The new Rubber Production Commissioner of Rubber Board, India, Sabu P Idicula, who has taken charge recently, is a scientist by profession, and experienced in crop protection and various aspects of plantation management. He has been working as Joint Director (Crop Protection) in the Rubber Research Institute of India (RRII).
A known researcher and administrator, Sabu started his career as Agricultural Officer in Kerala State Agriculture Department. He played a crucial role in developing economic and efficient disease management strategies and in the studies on impact of various diseases on growth and yield in rubber. He had been editor to various journals, books and other publications of RRII and the Rubber Board. He is also the Chairman of Corynespora Task Force formed by the Board for control of Corynespora leaf disease of rubber.
Sabu P Idicula has ambitious plans to revitalize the somewhat ailing domestic NR industry. In a brief chat with Rubber Asia on the sidelines of the recently concluded India Rubber Meet (IRM 2018), he said that he is in the process of chalking out a road-map for the country’s NR industry. Excerpts:
Congratulations on your appointment as Rubber Production Commissioner. Your appointment comes at a time when the NR industry all over is at cross roads mainly on account of low prices. What will be your priorities in this backdrop?
These are indeed challenging times for the NR industry, especially the upstream sector, not only in India but across the globe mainly on account of the unremunerative prices and escalating cost of production. What I have in mind is a road-map to increase production and productivity, motivate farmers to continue with rubber harvesting. In fact, at least 30% of the plantations are left untapped of late due to the poor price realization.
How are you planning to address these challenges?
My first initiative would be to bring these untapped areas into tapping. It may be lying untapped due several reasons including high labour cost and low returns. The idea is to entrust these untapped holdings, many of them owned by NRIs, to the nearby Rubber Producers Societies (RPSs) under an economically viable returns sharing formula that is acceptable to both the RPSs and the holders.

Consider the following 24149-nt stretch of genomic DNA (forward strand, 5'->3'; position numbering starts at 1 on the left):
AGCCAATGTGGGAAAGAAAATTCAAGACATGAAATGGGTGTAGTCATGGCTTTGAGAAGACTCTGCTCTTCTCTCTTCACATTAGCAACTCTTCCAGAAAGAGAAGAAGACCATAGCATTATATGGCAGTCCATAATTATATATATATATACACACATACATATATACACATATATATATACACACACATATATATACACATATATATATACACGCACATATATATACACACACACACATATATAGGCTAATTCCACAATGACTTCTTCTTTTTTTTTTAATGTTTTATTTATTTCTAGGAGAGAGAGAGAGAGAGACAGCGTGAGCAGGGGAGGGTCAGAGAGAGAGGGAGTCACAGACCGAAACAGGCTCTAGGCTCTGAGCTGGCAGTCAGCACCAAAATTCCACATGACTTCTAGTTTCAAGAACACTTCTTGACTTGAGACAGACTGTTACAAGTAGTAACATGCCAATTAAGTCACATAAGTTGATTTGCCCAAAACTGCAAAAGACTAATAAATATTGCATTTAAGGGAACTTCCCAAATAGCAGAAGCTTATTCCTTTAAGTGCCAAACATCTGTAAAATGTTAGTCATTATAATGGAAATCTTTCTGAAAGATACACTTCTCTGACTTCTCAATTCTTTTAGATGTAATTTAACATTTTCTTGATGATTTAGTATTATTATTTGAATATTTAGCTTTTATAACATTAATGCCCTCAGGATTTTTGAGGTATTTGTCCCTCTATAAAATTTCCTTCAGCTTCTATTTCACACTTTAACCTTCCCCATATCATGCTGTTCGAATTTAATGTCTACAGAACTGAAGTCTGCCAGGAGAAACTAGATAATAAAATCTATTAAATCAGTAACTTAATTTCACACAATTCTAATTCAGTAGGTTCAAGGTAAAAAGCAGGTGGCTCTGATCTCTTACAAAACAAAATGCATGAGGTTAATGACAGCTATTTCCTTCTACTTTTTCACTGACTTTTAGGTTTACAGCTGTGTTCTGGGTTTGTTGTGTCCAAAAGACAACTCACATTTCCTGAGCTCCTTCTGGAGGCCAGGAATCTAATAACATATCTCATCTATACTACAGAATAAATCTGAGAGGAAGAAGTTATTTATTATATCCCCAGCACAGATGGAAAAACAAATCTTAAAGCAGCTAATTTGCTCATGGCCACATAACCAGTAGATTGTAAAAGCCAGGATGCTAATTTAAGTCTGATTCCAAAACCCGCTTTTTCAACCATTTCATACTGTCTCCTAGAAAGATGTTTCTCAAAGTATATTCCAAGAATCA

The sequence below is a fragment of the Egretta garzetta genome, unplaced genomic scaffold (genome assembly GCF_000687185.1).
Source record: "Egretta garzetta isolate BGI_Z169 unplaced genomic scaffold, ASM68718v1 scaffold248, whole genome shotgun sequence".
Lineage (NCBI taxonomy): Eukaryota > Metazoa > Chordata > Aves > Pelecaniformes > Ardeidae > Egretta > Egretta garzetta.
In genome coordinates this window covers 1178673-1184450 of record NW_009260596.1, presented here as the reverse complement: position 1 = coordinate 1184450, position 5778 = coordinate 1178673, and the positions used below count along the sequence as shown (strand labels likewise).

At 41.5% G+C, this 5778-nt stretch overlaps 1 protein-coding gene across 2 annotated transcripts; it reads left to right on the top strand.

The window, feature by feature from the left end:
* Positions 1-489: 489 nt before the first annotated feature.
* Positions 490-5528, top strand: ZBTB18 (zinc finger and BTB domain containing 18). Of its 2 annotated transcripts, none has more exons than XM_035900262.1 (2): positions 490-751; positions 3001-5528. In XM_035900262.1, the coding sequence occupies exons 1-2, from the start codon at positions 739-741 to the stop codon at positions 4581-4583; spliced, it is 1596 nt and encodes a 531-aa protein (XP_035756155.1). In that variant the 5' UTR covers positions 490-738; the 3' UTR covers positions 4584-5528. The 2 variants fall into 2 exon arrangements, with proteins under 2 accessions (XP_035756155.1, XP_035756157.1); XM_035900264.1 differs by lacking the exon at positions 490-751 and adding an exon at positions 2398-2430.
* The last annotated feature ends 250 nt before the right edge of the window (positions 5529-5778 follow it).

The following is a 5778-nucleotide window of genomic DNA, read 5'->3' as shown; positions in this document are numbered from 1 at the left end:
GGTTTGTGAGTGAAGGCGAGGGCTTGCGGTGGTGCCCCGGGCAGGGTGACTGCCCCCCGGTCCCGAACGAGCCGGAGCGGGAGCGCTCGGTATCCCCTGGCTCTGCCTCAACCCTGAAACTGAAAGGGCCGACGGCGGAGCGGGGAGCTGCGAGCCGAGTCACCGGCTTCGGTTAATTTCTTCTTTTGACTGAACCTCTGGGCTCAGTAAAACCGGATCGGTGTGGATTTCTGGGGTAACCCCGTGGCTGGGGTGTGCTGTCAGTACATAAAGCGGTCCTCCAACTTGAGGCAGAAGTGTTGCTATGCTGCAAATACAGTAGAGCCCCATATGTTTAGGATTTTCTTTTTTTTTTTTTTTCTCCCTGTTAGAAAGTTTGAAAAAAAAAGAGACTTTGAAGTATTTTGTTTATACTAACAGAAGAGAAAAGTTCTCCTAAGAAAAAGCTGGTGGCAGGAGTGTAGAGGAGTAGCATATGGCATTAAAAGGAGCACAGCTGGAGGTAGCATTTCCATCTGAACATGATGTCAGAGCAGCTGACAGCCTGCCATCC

Quality of Indian NR is a major issue being highlighted by the consumers. How do you plan to tackle this issue?
There has to be a serious awareness campaign for the same. I am planning to address this seriously and take an initiative to embark upon such a campaign to make the farmers realize the quality issues and take necessary steps. The group processing centres can play a major role in this regard by associating with this.
Value-added rubber products hold the future of the Indian NR products manufacturing industry to be globally competitive. Your take on this please?
This also is an area I want to focus on earnestly. We are planning to engage a technical consulting agency to come out with a concrete plan for this.
Tappers shortage is another grave issue facing the NR industry. Do you have any plans to deal with issue?
In fact, the Rubber Board is already conducting tappers training programmes in association with the Rubber Skill Development Council (RSDC). We will take this forward and take all out efforts to set up a tappers bank of skilled tappers.